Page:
384 pages, 6 x 9
American Indians and National Forests
The University of Arizona Press
American Indians and National Forests tells the untold story of how the U.S. Forest Service and tribal nations dealt with sweeping changes in forest use, ownership, and management over the last century and a half. Marginalized in American society and long denied a seat at the table of public land stewardship, American Indian tribes have at last taken their rightful place and are making themselves heard. Weighing indigenous perspectives on the environment is an emerging trend in public land management in the United States and around the world. The Forest Service has been a strong partner in that movement over the past quarter century.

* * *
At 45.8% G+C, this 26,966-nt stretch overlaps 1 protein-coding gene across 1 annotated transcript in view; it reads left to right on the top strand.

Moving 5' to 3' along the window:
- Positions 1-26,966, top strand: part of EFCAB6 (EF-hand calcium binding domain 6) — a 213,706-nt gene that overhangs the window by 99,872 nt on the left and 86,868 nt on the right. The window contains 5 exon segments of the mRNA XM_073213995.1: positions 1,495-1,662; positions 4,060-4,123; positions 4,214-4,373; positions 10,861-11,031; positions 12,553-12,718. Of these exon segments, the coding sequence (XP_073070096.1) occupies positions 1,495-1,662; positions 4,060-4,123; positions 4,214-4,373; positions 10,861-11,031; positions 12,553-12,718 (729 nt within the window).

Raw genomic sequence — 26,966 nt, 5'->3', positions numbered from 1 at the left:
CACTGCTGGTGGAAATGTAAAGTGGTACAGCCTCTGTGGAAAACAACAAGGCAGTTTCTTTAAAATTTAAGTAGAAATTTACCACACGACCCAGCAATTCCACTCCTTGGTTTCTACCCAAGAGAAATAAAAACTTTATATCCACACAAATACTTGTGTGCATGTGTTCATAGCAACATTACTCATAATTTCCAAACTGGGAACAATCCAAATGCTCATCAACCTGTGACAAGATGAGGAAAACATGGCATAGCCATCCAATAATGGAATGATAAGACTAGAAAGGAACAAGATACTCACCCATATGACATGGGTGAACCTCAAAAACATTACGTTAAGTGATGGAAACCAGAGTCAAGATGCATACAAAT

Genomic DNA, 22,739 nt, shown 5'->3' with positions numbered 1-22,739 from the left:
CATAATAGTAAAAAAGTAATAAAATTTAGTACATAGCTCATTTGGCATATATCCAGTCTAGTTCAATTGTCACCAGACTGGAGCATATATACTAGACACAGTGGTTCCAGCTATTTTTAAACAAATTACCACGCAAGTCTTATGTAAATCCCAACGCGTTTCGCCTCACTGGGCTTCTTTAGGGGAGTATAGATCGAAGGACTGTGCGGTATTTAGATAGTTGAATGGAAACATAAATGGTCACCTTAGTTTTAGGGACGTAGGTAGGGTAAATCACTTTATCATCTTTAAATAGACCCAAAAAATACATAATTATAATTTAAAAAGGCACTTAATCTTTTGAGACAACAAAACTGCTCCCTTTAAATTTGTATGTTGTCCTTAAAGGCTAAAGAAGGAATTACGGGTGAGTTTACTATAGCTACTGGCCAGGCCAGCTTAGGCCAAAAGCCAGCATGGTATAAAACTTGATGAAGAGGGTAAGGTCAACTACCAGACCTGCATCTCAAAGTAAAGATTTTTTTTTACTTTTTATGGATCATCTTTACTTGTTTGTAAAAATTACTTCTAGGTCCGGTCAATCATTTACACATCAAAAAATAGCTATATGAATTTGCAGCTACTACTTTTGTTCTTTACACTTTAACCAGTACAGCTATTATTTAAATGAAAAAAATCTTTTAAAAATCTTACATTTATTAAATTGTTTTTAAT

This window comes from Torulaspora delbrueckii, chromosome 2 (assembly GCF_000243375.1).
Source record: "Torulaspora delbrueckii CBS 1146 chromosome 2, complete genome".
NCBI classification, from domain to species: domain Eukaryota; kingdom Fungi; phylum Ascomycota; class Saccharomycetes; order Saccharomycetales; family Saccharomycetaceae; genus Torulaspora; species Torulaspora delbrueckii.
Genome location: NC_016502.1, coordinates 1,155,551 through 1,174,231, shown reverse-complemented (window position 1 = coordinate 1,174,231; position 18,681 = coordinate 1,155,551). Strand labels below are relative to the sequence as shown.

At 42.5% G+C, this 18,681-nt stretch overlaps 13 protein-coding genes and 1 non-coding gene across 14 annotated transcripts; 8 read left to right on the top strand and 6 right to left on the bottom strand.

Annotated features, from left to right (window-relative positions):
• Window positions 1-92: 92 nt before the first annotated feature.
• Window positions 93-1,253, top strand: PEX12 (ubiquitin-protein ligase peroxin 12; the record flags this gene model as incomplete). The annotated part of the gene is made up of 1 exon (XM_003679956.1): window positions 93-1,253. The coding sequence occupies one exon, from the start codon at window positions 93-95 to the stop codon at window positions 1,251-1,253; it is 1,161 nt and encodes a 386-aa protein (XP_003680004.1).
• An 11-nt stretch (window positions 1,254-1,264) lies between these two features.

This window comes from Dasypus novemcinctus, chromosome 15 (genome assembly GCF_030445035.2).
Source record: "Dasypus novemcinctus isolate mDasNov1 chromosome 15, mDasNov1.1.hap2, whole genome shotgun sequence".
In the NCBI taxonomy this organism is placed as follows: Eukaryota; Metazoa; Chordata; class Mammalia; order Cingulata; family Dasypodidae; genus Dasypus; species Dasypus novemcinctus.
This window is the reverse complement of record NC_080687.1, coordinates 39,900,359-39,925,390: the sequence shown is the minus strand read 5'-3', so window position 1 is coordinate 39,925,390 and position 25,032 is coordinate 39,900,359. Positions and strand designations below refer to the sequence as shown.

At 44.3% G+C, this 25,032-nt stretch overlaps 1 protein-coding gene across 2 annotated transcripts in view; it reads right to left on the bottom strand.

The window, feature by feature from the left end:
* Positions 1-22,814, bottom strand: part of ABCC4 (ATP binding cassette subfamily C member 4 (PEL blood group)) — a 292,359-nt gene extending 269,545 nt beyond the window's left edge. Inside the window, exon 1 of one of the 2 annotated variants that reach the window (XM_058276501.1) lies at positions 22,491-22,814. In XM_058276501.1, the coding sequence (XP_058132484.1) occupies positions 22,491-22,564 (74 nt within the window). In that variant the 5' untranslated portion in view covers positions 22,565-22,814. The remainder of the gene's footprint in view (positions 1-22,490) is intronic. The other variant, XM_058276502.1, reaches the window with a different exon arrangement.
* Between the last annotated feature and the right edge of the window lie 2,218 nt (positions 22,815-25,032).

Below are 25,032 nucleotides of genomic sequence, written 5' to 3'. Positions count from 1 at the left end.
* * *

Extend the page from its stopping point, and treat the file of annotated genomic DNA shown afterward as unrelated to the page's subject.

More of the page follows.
Theodore Catton is a historian and co-proprietor of Environmental History Workshop in Missoula, Montana. He is an associate research professor of history at the University of Montana. He is the author of Inhabited Wilderness: Indians, Eskimos, and National Parks in Alaska and National Park, City Playground: Mount Rainier in the Twentieth Century.
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